The amendment would alter the position considerably. It would allow painful or distressing experiments on living animals to be conducted in secondary schools. For the guidance of the noble Lord, Lord Somers, secondary schools, for the purposes of this Bill, include public schools. That would be a damaging and retrogressive change. The present restrictions on work in schools and our proposals to tighten them up further are based on the important idea that impressionable schoolchildren (and many of them will be impressionable) should not witness the deliberate infliction of pain on animals and procedures capable of causing pain or suffering, even if it is for their instruction in science—particularly when knowledge can be obtained using some of the techniques that I have just described.

At this of all times, when we are concerned about people picking up the wrong ideas from watching the wrong kind of work being done on animals, it would be a risk if we were to go the other way. I do not believe the amendment is necessary. I do not believe, either, that it is desirable, although I fully understand the points that have been made about the need to ensure that young people are thoroughly taught and that they gain everything they can from the techniques they are studying. My point is that that can be achieved in other ways.

Lord Adrian

Faced with the greater guns of the European Convention, I do not propose to press this amendment. However I should like to say that my point in raising it was not only because of my deep concern about the education of medical students and biologists, which I believe begins in school and certainly in the sixth form, but also to make the point that I would regard the Secretary of State's judgments and powers in this Bill as entirely adequate to take care of all the points raised by the noble Lords who opposed the amendment.

In general, I am very much in favour of alternatives, and so on, fur use in schools. I certainly would not advocate the use of painful experiments in schools, but I find it sad that no procedures of this kind will, if the Bill is passed, be either demonstrated or used in schools. I beg leave to withdraw the amendment.

Amendment, by leave, withdrawn.

Lord Airedale moved Amendment No. 17: Page 4, leave out line 29.

The noble Lord said: This is a probing amendment. I take the words "forensic inquiries" to mean inquiries relevant to the administration of the criminal law. It is a rather imprecise phrase. May we have one or two examples of the kind of work that is contemplated under this heading? The Committee can then judge whether a project licence ought to be granted for such work and perhaps see whether we can narrow down paragraph (f) to be more precise than just referring to "forensic inquiries". I beg to move.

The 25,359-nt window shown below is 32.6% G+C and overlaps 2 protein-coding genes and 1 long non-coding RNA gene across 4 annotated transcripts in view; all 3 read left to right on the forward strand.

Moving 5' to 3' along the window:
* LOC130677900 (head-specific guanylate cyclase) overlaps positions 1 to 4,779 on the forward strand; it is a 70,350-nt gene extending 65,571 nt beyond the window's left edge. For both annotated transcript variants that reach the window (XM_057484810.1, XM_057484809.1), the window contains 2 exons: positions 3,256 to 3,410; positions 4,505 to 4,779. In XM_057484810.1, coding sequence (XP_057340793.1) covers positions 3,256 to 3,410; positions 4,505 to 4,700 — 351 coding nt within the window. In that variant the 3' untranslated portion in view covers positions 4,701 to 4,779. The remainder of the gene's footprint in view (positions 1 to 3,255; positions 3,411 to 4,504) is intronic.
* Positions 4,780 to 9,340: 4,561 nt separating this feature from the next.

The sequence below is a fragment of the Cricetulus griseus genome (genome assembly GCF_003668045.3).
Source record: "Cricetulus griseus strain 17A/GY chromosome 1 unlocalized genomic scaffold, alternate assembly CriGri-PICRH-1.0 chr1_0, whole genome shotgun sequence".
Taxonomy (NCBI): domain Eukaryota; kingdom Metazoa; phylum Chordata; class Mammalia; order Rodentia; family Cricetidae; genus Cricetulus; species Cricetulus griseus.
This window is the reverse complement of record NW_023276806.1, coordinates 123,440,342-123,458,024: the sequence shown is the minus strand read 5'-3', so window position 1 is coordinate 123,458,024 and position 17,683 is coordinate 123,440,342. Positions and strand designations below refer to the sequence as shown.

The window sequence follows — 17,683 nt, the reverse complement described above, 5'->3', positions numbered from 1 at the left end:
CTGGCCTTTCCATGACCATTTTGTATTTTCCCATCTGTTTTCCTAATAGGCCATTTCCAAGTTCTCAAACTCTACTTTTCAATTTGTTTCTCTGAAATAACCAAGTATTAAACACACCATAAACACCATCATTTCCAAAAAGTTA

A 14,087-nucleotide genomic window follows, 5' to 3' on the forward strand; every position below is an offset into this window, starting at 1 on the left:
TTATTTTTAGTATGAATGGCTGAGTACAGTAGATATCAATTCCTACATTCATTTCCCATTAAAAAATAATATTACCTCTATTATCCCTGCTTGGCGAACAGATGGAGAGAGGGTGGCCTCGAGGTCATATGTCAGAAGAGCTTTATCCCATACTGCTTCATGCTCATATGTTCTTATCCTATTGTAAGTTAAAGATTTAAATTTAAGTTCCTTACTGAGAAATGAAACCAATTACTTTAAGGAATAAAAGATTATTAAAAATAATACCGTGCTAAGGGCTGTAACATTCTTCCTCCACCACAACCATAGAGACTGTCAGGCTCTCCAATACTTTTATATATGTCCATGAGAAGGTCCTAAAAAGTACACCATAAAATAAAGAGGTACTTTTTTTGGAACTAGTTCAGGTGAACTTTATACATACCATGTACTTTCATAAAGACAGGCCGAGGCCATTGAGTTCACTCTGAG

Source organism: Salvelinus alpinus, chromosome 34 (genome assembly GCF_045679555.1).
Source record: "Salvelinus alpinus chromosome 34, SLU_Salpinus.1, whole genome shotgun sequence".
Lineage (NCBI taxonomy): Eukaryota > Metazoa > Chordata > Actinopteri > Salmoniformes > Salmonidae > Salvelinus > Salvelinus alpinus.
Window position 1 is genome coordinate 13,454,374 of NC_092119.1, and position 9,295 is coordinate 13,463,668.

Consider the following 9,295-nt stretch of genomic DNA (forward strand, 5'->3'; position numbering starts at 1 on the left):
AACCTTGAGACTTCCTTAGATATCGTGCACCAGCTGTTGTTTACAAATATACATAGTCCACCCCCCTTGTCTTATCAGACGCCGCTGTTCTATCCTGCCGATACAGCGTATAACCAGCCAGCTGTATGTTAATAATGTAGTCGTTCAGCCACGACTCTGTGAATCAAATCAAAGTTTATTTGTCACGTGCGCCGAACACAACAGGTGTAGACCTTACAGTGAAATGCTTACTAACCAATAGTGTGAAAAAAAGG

Viscount Davidson

After agreeing with the intention of the noble Lord, Lord Airedale, in his previous two amendments I regret to say that the honeymoon is now over—temporarily, no doubt—and that I must disappoint him by opposing this amendment I appreciate that it is a probing amendment and I shall endeavour to give a few examples of what he wished to know.

The skills of the Forensic Science Service will be known to us all. Forensic inquiries are a vital part of our weaponry in the unceasing struggle against criminal activity. Without forensic evidence many crimes would go unsolved. Many criminals, some of them guilty of the most appalling crimes, would go free. The effect of the amendment proposed by the noble Lord, Lord Airedale, would be to make it illegal to use living animals in any regulated procedure under this Bill if the work in question was for the purpose of forensic inquiries.

This is not an amendment which a responsible Government could view with enthusiasm. We cannot accept that this Bill should be used to hamper the fight against crime—for that would be the effect of accepting this amendment. Ours is not a new or novel view. It was the view taken by Parliament when it passed the Cruelty to Animals Act 1876. Section 12 of the Act empowers a judge to licence the conduct of an experiment on a living animal for the purpose of inquiries in a criminal case, and not the Secretary of State. Therefore, our experience of the work is second hand.

However, I can give the noble Lord three examples. The first is placing an animal in an area where there is good reason to suspect environmental contamination and where physical detection methods are not adequate and have yielded no information. Secondly, the testing of a possible poisonous substance by the administration of the substance to the animal is only done if physical methods of analysis have failed to identify the substance or its effects. The third example is producing from an animal antiserum against biological fluids from a suspect source. However. I emphasise these are very rare occasions. The power has been used only once every few years, but where it is needed it is essential.